ROME - The United States said Thursday it would for the first time provide direct aid to rebel fighters battling Syria’s Bashar al-Assad and $60 million in extra assistance to the country’s political opposition.

The assistance aims to bolster Assad’s opponents, but hopes the main opposition National Coalition would soon elect a prime minister and government were dashed when it announced that a meeting this weekend had been put off indefinitely. After talks with European and Arab partners and the opposition in Rome, Secretary of State John Kerry said the US would provide aid to fighters in the form of food and medical assistance.

The move was a significant shift in US policy but fell short of rebel demands for the opposition’s Western backers to supply the rebellion with weapons or non-offensive military equipment like vehicles or body armour. “For more than a year, the United States and our partners have called on Assad to heed the voice of the Syrian people and to halt his war machine,” Kerry said. “Instead, what we have seen is his brutality increase.”

Kerry said the goal was to give the opposition the means to control areas it has seized from the regime, to prove to Assad he can’t “shoot his way out” of the conflict in Syria. But soon after the announcement, the National Coalition disappointed backers by delaying the Saturday meeting in Istanbul without explanation. “The conference has been postponed and no new date has been set. I cannot reveal the reasons at this time and I do not exclude its cancellation,” National Coalition member Samir Nashar told AFP.

Violence continued to rage inside Syria meanwhile, with rebels seizing control of the historic Umayyad Mosque in second city Aleppo after days of fierce clashes, according to the Syrian Observatory for Human Rights. A car bomb also exploded in a regime-held suburb of Homs city, killing a number of people and wounding others, state news agency SANA said.

The United Nations says at least 70,000 people have died and hundreds of thousands have been uprooted since the conflict broke out in March 2011.

A State Department official said the $60 million (49 million euros) in new aid would be used to help local councils and communities in “liberated” areas, to provide basic goods and services and “fulfil administrative functions including security, sanitation and education services.” The official said the new money was in addition to $50 million in non-lethal support Washington has already provided to help Syrian opposition activists, including communications equipment. That aid was provided through Turkey, while the United States has also contributed some $380 million dollars in humanitarian aid through UN agencies and aid groups.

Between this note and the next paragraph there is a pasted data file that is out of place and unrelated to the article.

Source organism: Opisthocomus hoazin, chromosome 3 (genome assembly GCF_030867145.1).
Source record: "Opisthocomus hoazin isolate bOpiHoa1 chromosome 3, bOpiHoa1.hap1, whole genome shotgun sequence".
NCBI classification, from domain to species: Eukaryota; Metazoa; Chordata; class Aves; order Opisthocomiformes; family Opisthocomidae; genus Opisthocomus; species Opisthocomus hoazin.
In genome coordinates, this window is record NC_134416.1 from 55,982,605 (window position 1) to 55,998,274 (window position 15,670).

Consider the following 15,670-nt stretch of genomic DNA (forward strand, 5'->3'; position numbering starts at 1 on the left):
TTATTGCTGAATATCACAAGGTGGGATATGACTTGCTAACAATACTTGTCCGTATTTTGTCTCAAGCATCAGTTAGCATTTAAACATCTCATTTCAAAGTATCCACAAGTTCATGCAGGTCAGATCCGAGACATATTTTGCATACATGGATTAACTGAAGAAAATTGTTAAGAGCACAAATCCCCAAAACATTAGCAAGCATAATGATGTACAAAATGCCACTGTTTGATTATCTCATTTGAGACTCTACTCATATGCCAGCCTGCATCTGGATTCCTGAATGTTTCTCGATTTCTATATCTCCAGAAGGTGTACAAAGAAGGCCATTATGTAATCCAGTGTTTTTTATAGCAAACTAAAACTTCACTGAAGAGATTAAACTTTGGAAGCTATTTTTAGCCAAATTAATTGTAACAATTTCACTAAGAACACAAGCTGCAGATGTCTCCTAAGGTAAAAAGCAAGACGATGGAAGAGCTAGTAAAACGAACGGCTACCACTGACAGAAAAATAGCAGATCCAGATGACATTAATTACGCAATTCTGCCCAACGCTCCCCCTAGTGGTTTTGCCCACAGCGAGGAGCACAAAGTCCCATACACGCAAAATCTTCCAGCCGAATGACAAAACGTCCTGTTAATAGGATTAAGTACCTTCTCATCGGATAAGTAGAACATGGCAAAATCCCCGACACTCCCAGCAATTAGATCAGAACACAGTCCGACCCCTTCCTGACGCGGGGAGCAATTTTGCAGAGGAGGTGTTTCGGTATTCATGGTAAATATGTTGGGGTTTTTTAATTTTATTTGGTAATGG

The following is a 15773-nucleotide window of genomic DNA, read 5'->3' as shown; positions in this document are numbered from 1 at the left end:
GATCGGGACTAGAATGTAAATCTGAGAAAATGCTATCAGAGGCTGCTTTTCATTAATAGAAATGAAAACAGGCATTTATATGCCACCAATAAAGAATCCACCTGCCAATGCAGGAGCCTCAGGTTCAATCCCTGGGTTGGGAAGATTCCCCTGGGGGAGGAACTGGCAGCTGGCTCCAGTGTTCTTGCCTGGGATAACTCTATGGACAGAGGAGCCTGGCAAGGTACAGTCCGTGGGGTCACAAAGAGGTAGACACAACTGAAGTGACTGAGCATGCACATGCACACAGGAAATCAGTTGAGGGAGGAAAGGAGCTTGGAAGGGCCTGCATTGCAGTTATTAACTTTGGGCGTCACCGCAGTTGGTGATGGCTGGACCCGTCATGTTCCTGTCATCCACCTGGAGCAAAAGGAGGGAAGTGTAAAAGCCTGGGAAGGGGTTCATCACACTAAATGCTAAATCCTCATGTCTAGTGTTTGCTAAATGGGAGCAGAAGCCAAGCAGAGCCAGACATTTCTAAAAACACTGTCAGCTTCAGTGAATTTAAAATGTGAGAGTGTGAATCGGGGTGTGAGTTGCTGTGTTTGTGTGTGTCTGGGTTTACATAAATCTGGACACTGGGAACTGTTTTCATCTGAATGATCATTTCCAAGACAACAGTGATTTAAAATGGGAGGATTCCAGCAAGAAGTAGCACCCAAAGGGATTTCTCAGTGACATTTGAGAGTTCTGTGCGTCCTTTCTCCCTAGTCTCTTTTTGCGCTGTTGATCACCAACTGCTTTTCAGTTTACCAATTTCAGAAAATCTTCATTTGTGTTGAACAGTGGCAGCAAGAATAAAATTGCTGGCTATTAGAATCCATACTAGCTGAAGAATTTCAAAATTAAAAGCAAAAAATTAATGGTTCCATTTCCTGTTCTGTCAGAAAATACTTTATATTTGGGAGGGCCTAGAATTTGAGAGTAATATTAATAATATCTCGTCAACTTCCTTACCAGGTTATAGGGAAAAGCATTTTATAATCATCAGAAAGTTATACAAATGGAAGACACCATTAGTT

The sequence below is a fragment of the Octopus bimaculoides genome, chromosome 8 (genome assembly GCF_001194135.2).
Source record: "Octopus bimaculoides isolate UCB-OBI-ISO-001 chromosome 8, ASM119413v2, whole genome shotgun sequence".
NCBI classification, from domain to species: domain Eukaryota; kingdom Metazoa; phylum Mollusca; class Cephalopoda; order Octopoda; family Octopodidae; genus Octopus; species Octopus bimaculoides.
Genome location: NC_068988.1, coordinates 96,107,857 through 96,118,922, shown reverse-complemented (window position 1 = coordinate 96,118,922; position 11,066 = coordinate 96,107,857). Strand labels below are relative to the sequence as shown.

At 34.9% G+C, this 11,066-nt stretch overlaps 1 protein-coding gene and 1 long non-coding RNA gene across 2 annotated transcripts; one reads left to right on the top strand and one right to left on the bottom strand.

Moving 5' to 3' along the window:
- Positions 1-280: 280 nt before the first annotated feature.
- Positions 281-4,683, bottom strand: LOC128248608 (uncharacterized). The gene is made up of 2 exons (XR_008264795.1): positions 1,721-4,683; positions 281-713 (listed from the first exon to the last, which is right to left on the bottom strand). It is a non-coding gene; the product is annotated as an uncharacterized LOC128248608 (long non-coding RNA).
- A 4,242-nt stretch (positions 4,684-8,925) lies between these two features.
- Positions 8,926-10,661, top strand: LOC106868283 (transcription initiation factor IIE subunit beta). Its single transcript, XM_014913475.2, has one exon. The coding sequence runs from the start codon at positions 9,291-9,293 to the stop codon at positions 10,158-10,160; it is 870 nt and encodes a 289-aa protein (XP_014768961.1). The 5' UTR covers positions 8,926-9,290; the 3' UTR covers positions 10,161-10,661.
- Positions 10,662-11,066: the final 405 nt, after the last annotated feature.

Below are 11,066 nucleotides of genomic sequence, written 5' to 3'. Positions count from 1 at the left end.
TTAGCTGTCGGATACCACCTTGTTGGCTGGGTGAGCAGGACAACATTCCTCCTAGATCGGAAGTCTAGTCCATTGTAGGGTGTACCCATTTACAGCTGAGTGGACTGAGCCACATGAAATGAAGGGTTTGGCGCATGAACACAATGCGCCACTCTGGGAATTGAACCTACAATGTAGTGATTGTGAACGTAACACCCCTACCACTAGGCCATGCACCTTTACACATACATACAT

Asked about congressional approval of the funding, Kerry told journalists he was “very confident for rapid delivery”. Kerry met for about an hour with opposition leader Ahmed Moaz al-Khatib Thursday, before the 11-nation talks at the 16th-century Villa Madama on a hilltop above Rome. Officials from the United States, Britain, France, Germany, Italy, Turkey, Egypt, Jordan, Saudi Arabia and the United Arab Emirates participated, as well as EU foreign policy chief Catherine Ashton.

A Western diplomat who took part told AFP the opposition had seen the announcement of new US money as a step forward. “Khatib felt an evolution. It maybe wasn’t what he wanted, but it was a useful step,” said the diplomat, noting that it was the first time Washington had named Syria’s Supreme Military Council, the rebel military command, as a “partner”. Pressure has been building for talks to end the conflict with Russia, Assad’s most powerful supporter, this week calling for both sides to sit down for negotiations. In Moscow to meet President Vladimir Putin, French leader Francois Hollande said foreign powers had the same goal but acknowledged differences over how to reach it.

“We have the same objective - to avoid the disintegration of this country and to avoid allowing terrorists to profit from this chaos. We want political dialogue,” Hollande said after talks in the Kremlin. “There is the question of the manner of how to get there.”